Gains insider information within a company
QPQ schemes can be intricate and often take time to work. A fraudster may call around a company, gathering pieces of vital information from various sources, until they have enough “insider” information about the company to sound convincing to their main target.
Subterfuge in various contexts
It’s akin to how QPQ is used in other contexts, such as in Title IX and Title VII violations.
They’re primarily a one-on-one interchange, similar to asking someone to do a service in exchange for a bribe or sexually harassing a colleague by exploiting inter-office power dynamics, whether in the workplace (Title VII) or in education (Title IX).
However, the basis of an attack is subterfuge: the fraudster claims to be someone in authority, while in other contexts the offender may truly be someone in authority.
There are a number of ways that users can protect themselves against QPQ schemes, starting with knowing the risks. But more important is that a company have plans and procedures to mitigate that risk across all users
Clear, standardized company policies
What’s essential is that employees get structural support from the top levels of their organization.
A QPQ attack is aimed at an individual. So if this individual has only muddled or spotty messaging from their superiors, the chances of them falling prey to a QPQ scheme could increase.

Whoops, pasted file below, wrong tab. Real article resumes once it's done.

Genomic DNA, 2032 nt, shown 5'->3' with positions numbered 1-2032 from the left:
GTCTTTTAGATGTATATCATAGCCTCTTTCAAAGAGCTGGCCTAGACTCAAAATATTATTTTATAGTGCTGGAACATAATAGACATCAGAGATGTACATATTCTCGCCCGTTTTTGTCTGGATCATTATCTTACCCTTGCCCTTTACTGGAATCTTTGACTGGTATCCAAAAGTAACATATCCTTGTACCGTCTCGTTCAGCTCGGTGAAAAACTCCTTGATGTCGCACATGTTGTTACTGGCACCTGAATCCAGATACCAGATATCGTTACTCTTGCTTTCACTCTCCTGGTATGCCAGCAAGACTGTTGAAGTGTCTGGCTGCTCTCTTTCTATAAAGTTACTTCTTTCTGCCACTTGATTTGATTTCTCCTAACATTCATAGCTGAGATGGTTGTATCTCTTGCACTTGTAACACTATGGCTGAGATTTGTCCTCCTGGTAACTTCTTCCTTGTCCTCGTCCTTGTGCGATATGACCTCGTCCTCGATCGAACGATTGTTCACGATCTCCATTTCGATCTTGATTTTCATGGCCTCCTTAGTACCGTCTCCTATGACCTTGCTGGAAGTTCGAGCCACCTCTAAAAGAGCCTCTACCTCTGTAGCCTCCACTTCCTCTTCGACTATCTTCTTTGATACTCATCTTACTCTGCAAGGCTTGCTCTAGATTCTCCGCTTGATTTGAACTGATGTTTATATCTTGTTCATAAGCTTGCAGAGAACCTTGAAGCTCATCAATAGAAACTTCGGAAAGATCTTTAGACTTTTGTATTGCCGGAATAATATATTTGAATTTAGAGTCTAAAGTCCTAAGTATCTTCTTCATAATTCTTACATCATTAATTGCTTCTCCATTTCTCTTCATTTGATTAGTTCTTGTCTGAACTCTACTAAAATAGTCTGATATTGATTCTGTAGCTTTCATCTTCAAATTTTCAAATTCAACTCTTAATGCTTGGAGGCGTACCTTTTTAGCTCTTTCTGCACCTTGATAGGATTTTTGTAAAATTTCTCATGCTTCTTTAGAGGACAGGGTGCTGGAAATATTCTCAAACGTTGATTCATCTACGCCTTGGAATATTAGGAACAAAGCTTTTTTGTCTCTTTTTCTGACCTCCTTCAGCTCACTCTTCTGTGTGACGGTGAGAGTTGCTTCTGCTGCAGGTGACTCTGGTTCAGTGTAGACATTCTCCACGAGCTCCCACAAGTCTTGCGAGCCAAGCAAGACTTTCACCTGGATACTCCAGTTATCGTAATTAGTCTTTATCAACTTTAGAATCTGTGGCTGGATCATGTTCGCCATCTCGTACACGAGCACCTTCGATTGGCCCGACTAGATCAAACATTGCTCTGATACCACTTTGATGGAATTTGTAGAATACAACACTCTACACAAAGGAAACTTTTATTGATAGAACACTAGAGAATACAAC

Be ultra cautious if working fully remote
Further, the rise of remote work also increases the possibility of falling prey to a scam: it’s easier to pull off an attack when an employee’s interactions with others in their company are conducted virtually.
If someone’s relationship with their IT department consists of exchanging emails, communicating on Slack channels or having phone conversations, it would not seem overly suspicious to receive a call from a fraudster claiming to be from IT.
Strengthen IT identification standards
Any employee should have an easy reference to identify their IT officials:
- phone numbers
- ID numbers
If contacted by anyone claiming to be from IT, the IT official must first supply any/all of this information.
A business could mandate that all IT-related conversations must be done in person or via video-conferencing, so that the employee can verify the tech person is who they say they are.
Establish IT security protocols
Whether in onboarding new employees or briefing veterans, a company should establish its IT protocols.
These could include mandating that no one is authorized to request your login information, or that all IT queries must be initiated by the employee (emphasize that the IT staff will never “cold call” an employee).
These could range from mandating two-factor login authentication to having strict restrictions as to who can access which cloud portals and databases.
Need to support your company’s risk tolerance?
QPQ attacks are sneaky and can come from any direction. Defending against them starts with understanding your company and industry’s particular risk profile – what risks are most common, what level of risk is expected, and where the biggest dangers lie.